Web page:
Thirsk is a fine old fashioned market town in North Yorkshire with market days on Mondays and Saturdays.
Reasons To Visit Thirsk
- The cobbled Market Place dates from medieval times and there are quaint named streets to walk around including Cod Beck, Millgate and Finkle Street as well as Castlegate and Westgate
- Thirsk is nationally famous for its race course, make a note of Ladies day in September
- St Mary’s is a beautiful old Church, according to Arthur Mee ‘Set on the green bank of one of the willow-bordered streams, it is a magnificent tribute to those who built it in the first half of the 15th century.’
- Thirsk Market is held on cobbles in the square ringed by several pubs and eateries best days are Mondays and Saturdays.
- Pubs include the Black….., Swan, Lion, Bull or Smith. The three Tuns and Ye Olde three Tuns by these publicans know a good name when they have had a bevvy or two.
- Thirsk is also the Darrowby of the late James Herriot (Alf Wight), famous vet and author. Thirsk and near by village Sowerby are set in the centre of “Herriot Country” Gateway to the Yorkshire Dales National Park to the west and the North York Moors National Park to the east.’
- James Herriot left not only the legacy of Vet books but created a small industry in Thirsk including the museum dedicated to him and Veterinary work ‘The World of James Herriot.’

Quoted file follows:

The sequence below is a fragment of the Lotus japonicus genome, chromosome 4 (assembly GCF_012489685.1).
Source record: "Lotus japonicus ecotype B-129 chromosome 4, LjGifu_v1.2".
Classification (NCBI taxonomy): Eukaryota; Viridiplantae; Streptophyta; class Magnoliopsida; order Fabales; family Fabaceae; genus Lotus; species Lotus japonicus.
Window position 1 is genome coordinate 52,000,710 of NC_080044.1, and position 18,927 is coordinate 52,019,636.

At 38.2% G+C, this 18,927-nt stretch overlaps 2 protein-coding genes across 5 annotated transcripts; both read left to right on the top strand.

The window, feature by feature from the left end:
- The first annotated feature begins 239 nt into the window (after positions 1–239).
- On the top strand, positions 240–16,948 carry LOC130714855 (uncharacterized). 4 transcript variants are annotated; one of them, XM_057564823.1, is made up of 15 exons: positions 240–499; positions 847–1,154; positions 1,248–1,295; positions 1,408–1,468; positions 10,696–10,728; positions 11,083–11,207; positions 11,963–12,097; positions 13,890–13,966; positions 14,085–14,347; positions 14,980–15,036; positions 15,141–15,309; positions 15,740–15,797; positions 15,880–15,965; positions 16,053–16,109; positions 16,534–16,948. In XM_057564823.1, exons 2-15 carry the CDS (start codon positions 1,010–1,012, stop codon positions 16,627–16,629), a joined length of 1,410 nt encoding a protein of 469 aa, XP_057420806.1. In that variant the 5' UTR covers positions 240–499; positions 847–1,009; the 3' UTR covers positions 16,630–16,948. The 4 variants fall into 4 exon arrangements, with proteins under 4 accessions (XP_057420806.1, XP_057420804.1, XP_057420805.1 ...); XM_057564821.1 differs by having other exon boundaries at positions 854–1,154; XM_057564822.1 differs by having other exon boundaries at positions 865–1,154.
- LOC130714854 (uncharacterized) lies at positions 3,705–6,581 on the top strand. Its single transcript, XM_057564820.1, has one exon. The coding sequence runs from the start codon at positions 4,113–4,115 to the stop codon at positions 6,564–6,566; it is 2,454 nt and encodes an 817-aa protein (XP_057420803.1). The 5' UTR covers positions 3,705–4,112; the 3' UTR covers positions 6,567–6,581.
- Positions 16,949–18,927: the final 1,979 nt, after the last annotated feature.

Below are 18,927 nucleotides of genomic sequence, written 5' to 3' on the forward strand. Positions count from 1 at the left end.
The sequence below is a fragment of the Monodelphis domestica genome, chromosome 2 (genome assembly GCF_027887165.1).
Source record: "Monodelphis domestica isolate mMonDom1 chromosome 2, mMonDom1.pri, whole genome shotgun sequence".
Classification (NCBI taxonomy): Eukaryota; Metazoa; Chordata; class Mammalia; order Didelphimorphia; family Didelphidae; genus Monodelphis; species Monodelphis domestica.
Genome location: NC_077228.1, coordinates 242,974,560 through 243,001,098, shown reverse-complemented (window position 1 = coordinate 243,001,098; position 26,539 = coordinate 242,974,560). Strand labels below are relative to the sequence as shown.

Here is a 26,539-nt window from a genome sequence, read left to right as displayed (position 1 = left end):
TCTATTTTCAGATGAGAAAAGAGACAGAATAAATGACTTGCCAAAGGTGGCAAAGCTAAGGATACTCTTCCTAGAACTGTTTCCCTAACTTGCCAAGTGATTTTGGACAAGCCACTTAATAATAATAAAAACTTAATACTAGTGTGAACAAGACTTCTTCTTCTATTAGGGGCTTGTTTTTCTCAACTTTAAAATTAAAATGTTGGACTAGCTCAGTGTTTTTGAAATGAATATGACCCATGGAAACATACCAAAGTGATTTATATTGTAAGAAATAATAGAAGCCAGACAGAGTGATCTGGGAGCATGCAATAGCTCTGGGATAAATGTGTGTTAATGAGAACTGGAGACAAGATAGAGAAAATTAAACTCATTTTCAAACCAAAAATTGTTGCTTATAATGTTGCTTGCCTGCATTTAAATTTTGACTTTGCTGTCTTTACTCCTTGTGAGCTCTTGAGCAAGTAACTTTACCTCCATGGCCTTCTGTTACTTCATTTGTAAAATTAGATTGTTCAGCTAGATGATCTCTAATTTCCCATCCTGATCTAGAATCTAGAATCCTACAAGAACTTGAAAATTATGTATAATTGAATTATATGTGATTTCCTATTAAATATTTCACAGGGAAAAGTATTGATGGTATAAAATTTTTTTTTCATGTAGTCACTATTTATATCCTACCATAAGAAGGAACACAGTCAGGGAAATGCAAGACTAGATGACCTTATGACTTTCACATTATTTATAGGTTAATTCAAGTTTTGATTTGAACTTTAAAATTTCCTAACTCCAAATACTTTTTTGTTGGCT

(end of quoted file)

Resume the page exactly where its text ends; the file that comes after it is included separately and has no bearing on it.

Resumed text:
- Zillah Bell Gallery is having a Yorkshire Gateways exhibition of Paintings, Etchings, Jewellery, Ceramics from 25th June to 17th July but the shop on Kirkgate always has something of interest.
- Thirsk museum was also the birth place of one of the first professional cricketers Thomas Lord in 1755. Whilst he spent his playing career for Middlesex and MCC is is best known for the ground that still bears his name Lord’s Cricket Ground.
- There is a Furniture Trail covering the area rich in cabinet making skills with a wealth of furniture making companies with workshops and showrooms for all to see and enjoy.
- Thirsk appears in the doomsday book called ‘Tresche’ meaning a place by the water. It was pronounced Thrusk
- There is an avenue of Lime trees running into Sowerby from Thirsk.
- St Mary Magdalene church has a square tower with battlements and stands 80 feet high with its perpendicular architecture.
- Thirks has grown only 33% in terms of population in past century. The 1881 UK Census recorded the population of the Parish as 3,337. By 2011, this had increased to 4,998.
Thirsk – East Coast Main line
Thirsk lies on the East Coast Main line between York and Edinburgh. It is a busy commuter and freight route.
Thirsk has often been flooded by a nearby river Cod Beck. In 2011, a proposed flood defence scheme in Thirsk was cancelled due to the Environment Agency having its budget cut by 41%.
photo: Finkel Street
Thirsk Through Time
Thirsk & Sowerby through time at Amazon